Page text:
This luck translates to raising at least 76 percent of municipal and county revenues through tourism. There are some 5,700 people in the county labor force, of whom approximately 3,000 are in some way serving the tourism industry.

The region offers 3500-plus guest beds. Year-round occupancy runs between 74 and 80 percent March through November. A transient rooms tax of 4.25 percent helps accomplish a $1.6 million tourism marketing budget.

“Residents understand that in order to have tourism, we have to pay for the services,” underscored DeLay. “Infrastructure needs are always growing and will continue to grow as we grow. The city and county have done really good planning.”

However there are issues surrounding tourism and its growth.

  • Are local / regional efforts to educate tourists creating good ambassadors of visitors and are they respectful and responsible guests?
  • Should guests stay on the beaten track or be allowed to be free to go wherever they want? Some say that there should be a designated wilderness region in Canyonlands National Park where the public would not be allowed to visit. The Utah legislature is looking at this issue.
  • Should the mostly public lands be explored for natural gas resources? Some drilling already occurs, said Brandon Lake, Moab Adventure Center spokesman. “There are always those who want more. We’re on both sides. There’s an economy to be run out there as well. Do we want something right in the middle of where we’re doing tours? A big oil rig would ruin the experience for our guests.”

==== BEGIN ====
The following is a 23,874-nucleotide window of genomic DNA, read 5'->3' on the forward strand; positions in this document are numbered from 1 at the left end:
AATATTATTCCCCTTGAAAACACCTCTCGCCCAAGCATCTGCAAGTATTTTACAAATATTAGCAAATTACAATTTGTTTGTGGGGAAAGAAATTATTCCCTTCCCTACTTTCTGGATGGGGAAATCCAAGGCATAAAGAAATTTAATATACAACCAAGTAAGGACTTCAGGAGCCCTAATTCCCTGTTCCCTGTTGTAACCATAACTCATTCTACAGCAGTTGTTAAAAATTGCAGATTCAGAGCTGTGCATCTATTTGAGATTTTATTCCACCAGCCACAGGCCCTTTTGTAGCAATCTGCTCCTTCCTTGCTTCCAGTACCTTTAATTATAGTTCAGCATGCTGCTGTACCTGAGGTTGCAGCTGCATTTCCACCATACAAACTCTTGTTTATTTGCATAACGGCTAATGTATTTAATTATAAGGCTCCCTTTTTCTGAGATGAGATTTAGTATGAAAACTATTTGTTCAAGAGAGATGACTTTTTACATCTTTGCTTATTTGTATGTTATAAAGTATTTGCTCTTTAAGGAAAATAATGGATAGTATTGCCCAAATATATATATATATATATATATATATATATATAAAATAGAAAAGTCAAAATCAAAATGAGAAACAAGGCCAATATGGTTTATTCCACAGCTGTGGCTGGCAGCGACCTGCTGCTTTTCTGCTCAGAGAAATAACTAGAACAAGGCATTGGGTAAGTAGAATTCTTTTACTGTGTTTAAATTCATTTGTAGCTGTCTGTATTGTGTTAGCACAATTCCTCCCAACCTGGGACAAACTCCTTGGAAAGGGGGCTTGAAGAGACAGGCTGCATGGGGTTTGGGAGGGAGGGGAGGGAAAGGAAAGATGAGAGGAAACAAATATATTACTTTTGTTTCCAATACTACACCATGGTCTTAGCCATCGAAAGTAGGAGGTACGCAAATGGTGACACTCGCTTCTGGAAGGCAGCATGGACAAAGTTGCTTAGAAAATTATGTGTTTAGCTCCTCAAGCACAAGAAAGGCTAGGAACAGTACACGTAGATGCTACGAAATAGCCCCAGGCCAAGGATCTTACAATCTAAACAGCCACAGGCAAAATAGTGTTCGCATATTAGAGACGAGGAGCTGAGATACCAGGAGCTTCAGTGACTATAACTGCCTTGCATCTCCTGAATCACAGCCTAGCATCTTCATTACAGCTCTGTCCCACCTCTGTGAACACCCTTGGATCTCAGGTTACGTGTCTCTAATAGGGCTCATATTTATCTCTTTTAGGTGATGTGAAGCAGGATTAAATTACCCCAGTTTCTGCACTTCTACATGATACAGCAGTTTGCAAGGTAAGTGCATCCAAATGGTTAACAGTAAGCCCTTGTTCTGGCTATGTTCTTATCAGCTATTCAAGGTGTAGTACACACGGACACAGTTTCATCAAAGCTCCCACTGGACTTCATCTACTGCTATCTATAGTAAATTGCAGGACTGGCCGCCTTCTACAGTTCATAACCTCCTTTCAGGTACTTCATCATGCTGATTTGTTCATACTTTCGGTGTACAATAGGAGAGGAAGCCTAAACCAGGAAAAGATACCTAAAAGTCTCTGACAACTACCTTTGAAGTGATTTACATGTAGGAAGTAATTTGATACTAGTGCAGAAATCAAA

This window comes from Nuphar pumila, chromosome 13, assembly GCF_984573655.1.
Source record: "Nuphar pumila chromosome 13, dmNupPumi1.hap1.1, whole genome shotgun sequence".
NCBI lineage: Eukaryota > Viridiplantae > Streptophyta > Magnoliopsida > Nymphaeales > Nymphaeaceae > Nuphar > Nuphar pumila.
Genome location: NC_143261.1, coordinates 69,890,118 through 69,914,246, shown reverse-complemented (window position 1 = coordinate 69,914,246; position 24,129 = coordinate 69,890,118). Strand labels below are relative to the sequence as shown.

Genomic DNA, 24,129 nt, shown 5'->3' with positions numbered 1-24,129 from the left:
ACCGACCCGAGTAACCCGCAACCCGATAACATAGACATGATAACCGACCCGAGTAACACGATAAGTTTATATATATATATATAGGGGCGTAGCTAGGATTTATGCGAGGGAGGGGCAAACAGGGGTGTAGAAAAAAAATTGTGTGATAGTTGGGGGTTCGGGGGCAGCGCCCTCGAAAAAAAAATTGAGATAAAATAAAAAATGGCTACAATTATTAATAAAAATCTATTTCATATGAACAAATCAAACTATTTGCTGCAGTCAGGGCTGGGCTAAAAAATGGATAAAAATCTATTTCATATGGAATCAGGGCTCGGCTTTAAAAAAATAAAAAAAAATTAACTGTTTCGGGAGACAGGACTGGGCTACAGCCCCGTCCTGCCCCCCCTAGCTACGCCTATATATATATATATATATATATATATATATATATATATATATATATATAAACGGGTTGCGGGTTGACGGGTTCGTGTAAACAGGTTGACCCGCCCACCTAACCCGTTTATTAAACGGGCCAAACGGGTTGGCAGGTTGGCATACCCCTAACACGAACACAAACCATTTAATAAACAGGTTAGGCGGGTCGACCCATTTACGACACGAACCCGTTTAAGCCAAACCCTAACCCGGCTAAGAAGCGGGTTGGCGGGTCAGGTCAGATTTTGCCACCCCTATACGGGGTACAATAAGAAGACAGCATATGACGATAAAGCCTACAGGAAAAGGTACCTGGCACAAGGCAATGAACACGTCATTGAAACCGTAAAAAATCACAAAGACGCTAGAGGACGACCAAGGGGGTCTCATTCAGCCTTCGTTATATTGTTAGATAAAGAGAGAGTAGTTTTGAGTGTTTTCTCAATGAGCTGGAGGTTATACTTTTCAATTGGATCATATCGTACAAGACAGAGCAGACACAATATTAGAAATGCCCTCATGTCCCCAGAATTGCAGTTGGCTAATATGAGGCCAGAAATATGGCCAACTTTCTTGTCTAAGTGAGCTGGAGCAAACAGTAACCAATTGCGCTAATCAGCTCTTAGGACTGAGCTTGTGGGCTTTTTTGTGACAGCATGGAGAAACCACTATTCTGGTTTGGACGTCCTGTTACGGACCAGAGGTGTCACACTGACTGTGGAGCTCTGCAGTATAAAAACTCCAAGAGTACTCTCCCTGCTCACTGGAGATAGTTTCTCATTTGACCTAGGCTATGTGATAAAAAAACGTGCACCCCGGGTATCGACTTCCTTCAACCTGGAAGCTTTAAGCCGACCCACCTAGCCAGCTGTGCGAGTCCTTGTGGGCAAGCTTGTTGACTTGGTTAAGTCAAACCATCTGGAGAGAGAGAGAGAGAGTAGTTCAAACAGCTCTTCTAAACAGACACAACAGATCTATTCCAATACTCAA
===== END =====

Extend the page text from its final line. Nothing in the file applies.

Western River Expeditions is the parent company of Moab Adventure Center. Its CEO, Brian Merrill, noted that the Southern Utah Wilderness Alliance has a list of areas they would like to see receive wilderness designation. “This puts limits on how you can travel in these areas: no motorized vehicles; only hike or float. The more current debate is less about wilderness designation and more about the potential for the Obama administration to create a greater Canyonlands National Monument through the Antiquities Act. This would encompass a huge swath and overnight become a national monument. This is the way a lot of national parks were created, first as national monument and then into a park.”

In this area there are a variety of uses for this land: backpacking, driving jeeps, drilling for oil and mining for potash, Merrill explained. “In an effort to provide an alternative to creating a controversial national monument, Congressman Rob Bishop, chair of the House Natural Resources Subcommittee, has been meeting with different interest groups on a regular basis and creating a piece of legislation that would put all these questions to rest.”

How? By constituent agreement that a map would designate areas appropriate to drill for, among possible others

  • Oil and natural gas
  • areas for pure wilderness, even keeping mountain bikers out
  • a different design for the river corridor
  • and a clear definition of where people can go in a motorized vehicle.

“We’re hoping this will be a model for these kinds of decisions moving forward. It’s remarkable how diverse groups are coming to the table and playing together. I think people are catching the vision and on all sides, people understand that we do have areas that we agree on and if we all give up a little, everyone can get quite a bit of what they want,” said Merrill.